Reversing the tax moves in property also makes sense. Go back and read Norm's piece - the housing tax changes had introduced incoherence into the tax system.

The UI scheme isn't in place yet and is a bad idea anyway. Promising to reverse it provides some certainty so people don't go and cancel existing employment insurance policies in expectation that the new scheme would be durable. 

But there remains a big overall hole. Treasury's long-term fiscal outlook is grim unless we have some combination of fixing NZ Super to deal with increasing healthy life expectancies, restraint in growth of expenditures on government services (primarily healthcare), or tax increases. And it will only get worse in high interest rate environments.

Luxon's tax moves get rid of a pile of measures that cost a lot relative to the amount of money they might bring in. It's good to be rid of them. But if we think that defence expenditures are going to be higher over the next decade, and that health expenditures will too, then we need some clearer signals about where restraint might be applied to cover the cost - or where taxes might increase to plug the hole. 

Gemmell's piece suggested that a combination of GST increases and reductions in income tax rates in the lower tax bands would be more efficient than the combination of policies Labour had put up. It also wouldn't be a bad start if looking for ways of raising overall revenue. Make the GST increase neutral for those on lower tax rates by adjusting their tax rates down, and the GST increase winds up being progressive in effect. And remember that GST hits spending out of capital income as well.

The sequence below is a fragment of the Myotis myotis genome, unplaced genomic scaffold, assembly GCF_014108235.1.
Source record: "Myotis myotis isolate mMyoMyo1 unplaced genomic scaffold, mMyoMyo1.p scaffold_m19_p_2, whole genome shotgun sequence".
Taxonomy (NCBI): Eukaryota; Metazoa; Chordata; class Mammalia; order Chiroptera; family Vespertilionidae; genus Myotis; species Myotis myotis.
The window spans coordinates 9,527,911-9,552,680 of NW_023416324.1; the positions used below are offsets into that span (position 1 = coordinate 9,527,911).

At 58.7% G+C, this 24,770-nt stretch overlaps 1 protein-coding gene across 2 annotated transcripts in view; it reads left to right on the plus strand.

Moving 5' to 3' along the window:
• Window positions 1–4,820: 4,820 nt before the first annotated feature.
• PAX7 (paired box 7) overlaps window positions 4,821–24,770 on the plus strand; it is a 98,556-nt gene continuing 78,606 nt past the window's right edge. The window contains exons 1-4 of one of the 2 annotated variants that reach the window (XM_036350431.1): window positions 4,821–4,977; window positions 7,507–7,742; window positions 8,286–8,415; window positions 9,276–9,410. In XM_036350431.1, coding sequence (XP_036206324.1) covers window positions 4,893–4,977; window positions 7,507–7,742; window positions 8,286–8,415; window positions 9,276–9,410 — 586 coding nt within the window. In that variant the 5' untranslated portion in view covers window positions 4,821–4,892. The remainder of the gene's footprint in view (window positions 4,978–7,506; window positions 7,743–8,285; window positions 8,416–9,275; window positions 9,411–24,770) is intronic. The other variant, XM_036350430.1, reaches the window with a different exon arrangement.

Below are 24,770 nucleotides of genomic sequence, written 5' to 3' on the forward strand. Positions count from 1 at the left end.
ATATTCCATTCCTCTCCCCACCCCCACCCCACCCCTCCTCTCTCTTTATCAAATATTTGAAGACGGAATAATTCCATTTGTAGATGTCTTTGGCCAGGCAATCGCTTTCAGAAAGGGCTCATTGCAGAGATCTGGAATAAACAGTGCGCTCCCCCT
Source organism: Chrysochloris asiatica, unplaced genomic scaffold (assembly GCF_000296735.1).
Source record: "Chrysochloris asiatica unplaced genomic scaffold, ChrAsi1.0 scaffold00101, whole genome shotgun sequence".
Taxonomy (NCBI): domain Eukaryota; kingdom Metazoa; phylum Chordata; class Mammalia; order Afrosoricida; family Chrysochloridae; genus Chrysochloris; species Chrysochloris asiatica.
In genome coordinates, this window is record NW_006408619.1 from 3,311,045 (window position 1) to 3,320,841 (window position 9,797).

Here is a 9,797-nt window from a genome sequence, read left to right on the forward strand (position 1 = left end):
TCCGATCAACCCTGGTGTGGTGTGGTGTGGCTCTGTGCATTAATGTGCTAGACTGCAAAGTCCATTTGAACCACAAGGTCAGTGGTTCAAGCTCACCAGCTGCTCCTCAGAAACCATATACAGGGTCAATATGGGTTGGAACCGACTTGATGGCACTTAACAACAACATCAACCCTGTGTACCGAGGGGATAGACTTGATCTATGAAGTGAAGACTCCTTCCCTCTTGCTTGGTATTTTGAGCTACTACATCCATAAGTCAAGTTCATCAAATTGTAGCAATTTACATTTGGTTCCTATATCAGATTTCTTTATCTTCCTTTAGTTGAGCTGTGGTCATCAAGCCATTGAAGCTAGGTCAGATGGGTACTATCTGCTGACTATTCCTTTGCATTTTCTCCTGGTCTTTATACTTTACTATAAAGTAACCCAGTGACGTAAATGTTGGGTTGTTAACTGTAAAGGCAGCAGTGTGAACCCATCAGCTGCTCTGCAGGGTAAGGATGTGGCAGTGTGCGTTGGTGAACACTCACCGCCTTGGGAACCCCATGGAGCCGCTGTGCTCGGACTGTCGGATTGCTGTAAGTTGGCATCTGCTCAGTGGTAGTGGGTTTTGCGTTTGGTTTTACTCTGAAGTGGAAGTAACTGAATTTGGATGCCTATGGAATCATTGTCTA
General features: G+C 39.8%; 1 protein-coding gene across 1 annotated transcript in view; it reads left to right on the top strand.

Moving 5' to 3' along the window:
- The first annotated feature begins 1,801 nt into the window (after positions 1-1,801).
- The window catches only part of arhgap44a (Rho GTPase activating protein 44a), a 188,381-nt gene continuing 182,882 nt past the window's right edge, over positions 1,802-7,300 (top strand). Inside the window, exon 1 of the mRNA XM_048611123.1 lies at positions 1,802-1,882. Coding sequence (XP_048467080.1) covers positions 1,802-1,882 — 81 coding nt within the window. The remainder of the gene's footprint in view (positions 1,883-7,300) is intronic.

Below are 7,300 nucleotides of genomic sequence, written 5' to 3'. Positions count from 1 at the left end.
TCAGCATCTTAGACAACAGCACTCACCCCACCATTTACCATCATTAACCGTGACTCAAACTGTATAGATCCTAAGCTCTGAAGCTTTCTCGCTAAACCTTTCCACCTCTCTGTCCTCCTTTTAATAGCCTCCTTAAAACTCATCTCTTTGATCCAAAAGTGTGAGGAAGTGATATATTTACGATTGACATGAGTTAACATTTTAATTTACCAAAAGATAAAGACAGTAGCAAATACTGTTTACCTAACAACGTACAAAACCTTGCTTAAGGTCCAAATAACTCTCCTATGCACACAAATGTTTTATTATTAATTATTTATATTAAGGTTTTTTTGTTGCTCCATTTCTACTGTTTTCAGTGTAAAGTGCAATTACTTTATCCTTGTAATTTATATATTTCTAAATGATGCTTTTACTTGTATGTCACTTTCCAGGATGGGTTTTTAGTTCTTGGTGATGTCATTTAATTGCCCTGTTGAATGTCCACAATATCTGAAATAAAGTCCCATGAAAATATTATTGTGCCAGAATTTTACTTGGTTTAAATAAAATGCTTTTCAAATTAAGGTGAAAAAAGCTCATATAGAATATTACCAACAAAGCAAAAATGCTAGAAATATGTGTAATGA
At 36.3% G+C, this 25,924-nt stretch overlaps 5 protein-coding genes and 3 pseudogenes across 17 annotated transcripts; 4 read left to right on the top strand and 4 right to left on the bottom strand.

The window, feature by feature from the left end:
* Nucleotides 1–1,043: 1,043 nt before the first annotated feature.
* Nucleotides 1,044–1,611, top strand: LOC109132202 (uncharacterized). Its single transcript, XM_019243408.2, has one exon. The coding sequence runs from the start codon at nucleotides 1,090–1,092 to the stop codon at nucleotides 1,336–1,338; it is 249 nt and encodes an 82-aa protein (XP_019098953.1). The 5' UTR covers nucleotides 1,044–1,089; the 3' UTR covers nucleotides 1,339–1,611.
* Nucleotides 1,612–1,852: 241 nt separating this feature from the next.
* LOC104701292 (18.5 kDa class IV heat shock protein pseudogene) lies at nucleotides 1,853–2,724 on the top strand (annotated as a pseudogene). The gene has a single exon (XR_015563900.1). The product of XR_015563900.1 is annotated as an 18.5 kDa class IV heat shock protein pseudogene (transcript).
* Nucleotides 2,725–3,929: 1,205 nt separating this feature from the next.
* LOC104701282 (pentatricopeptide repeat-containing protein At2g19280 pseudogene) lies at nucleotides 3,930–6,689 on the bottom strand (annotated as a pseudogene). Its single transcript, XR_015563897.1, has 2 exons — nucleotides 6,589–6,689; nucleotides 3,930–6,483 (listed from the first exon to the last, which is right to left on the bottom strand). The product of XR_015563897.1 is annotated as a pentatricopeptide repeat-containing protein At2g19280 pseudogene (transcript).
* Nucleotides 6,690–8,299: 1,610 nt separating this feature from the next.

I'd prefer starting with spending restraint and doing away with useless or harmful bits of spend where we can find it: make-work construction projects during a construction labour shortage; Envirojobs; and, Medsafe for starters. The last one only somewhat tongue-in-cheek. 

And definitely start indexing NZ Super to healthy life expectancy: have a one-off upward ratchet in the age of eligibility scheduled for a decade from now, then have it upward-indexed whenever healthy life expectancy increases. Complement it with an enhanced disability benefit for those ineligible for Super but no longer medically capable of working - and remember there will be some who are in that hole even with an eligibility age of 65. 

I'd chatted this morning with Newstalk's Mike Hosking and with RNZ on all of this.